In a previous MTE article, you learned how to create a unified desktop using the KDE 4 Oxygen themes for KDE, GTK, and Firefox. Oxygen is clean, simple, and visually pleasing, but some people want a little more flexibility. QtCurve is a theming system that gives you the configuring power to have varieties of themes, from downright plain to shiny eye candy.
Best of all, QtCurve has native support for KDE 4, KDE 3, GTK, Qt4, and Qt3. For those who are frighteningly obsessive about having uniform boxes, buttons, and sliders, QtCurve is perfect.
If QtCurve is in your Linux (or other Unix-like OS) distribution’s repository, installing qtcurve is as simple as a single command, such as the Ubuntu command:
Many distributions, however, do not have the latest version. For that you will need to compile it from source. First, visit KDE-Look.org, and download all three source archives: KDE 4, KDE 3, and Gtk 2. Then, open a terminal, such as Konsole, and follow these steps:
(Note: To compile from source, you will need the qt, gtk, and kde development libraries installed)
1. Extract the archives:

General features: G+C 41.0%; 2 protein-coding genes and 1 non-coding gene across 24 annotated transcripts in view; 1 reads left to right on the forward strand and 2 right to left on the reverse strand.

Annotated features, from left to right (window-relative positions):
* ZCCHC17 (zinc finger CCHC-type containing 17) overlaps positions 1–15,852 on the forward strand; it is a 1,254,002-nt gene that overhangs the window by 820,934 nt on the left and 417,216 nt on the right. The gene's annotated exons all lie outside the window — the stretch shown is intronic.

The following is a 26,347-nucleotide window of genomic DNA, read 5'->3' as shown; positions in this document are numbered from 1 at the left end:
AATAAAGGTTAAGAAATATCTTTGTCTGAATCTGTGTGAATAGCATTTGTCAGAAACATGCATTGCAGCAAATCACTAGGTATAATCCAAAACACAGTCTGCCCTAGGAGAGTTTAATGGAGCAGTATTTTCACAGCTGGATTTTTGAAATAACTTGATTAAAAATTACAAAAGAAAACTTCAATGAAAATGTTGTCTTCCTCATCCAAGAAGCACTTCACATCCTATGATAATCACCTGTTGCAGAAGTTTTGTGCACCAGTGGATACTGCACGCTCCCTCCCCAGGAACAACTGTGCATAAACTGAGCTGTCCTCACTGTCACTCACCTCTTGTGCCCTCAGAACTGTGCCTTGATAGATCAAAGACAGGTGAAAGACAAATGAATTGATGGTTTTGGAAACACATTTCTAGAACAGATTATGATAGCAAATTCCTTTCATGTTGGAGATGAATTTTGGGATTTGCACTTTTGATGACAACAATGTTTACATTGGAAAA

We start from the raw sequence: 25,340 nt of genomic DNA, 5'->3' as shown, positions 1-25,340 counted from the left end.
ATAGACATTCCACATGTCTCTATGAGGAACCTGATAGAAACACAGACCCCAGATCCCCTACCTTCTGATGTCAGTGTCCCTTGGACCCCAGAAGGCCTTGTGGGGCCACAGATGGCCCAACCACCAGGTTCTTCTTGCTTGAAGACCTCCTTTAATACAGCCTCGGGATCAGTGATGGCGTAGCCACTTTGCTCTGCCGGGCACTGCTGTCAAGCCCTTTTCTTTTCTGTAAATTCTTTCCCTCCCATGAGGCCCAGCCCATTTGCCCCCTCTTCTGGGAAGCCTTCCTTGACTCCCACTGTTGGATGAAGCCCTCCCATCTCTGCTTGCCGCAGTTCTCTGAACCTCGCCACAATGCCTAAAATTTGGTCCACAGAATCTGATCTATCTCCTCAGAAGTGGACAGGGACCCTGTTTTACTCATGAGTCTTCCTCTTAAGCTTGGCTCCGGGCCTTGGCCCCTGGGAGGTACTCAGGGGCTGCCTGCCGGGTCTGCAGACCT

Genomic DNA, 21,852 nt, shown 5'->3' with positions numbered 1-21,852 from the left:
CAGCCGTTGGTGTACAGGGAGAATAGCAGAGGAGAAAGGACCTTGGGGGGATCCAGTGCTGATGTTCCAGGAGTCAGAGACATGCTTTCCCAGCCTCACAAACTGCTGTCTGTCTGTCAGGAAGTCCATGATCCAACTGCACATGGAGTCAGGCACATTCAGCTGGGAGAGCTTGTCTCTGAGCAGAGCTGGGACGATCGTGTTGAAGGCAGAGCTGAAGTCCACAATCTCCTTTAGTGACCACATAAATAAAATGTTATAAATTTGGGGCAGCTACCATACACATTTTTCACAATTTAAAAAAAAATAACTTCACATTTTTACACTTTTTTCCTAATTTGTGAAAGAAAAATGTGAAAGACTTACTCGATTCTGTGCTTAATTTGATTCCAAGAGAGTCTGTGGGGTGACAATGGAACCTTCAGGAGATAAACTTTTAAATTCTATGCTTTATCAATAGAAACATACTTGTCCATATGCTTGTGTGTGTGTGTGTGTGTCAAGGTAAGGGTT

2. Repeat these steps for each directory:
3. Start KDE “System Settings”
4. Click “Appearance”
5. In the “Style” tab, click the widget style dropdown menu and select “QtCurve”
6. Click “Configure…”
7. Choose a preset theme, import one you have downloaded from KDE-look.org, or fiddle with the settings until you have the theme you want
8. Click the “Legacy” option (third from the bottom)
9. Click “Export colors and fonts” for both KDE3 and pure Qt3, and then click OK
10. With the appearance settings still open, click “GTK Styles and Fonts”
11. Choose “User another style”, select “QtCurve”, and then click “Apply”
12. Close System Settings
At this point, you have configured the KDE4 and GTK2 settings, but your pure Qt3 and Qt4 apps, such as SMplayer and Arora browser, will be unaffected. Follow these steps to configure each.
1. Press Alt-F2 and type “qtconfig” in the Run Command dialog
2. When the Qt-Configuration window appears, select “QtCurve” as the GUI style
3. Click “File” and “Save”
4. Close the window
5. Press Alt-F2 again and this time type “qtconfig-qt4”
6. Select QtCurve, click “File” and “Save”, and close the window.
You should now have a completely unified desktop with all of your apps looking like they were cut from the same mold. You can control colors for all widget sets in your normal KDE color dialog in System Settings. You also have the option of using the QtCurve window decorator, which now supports KDE 4’s window grouping (a.k.a. tabbed windows). Configuration options for the window decoration are in the QtCurve style settings dialog.
To download more QtCurve themes, visit KDE-Look.org and click “Themes/Styles”. Look for themes that have “QtCurve” next to the titles or just use the search function.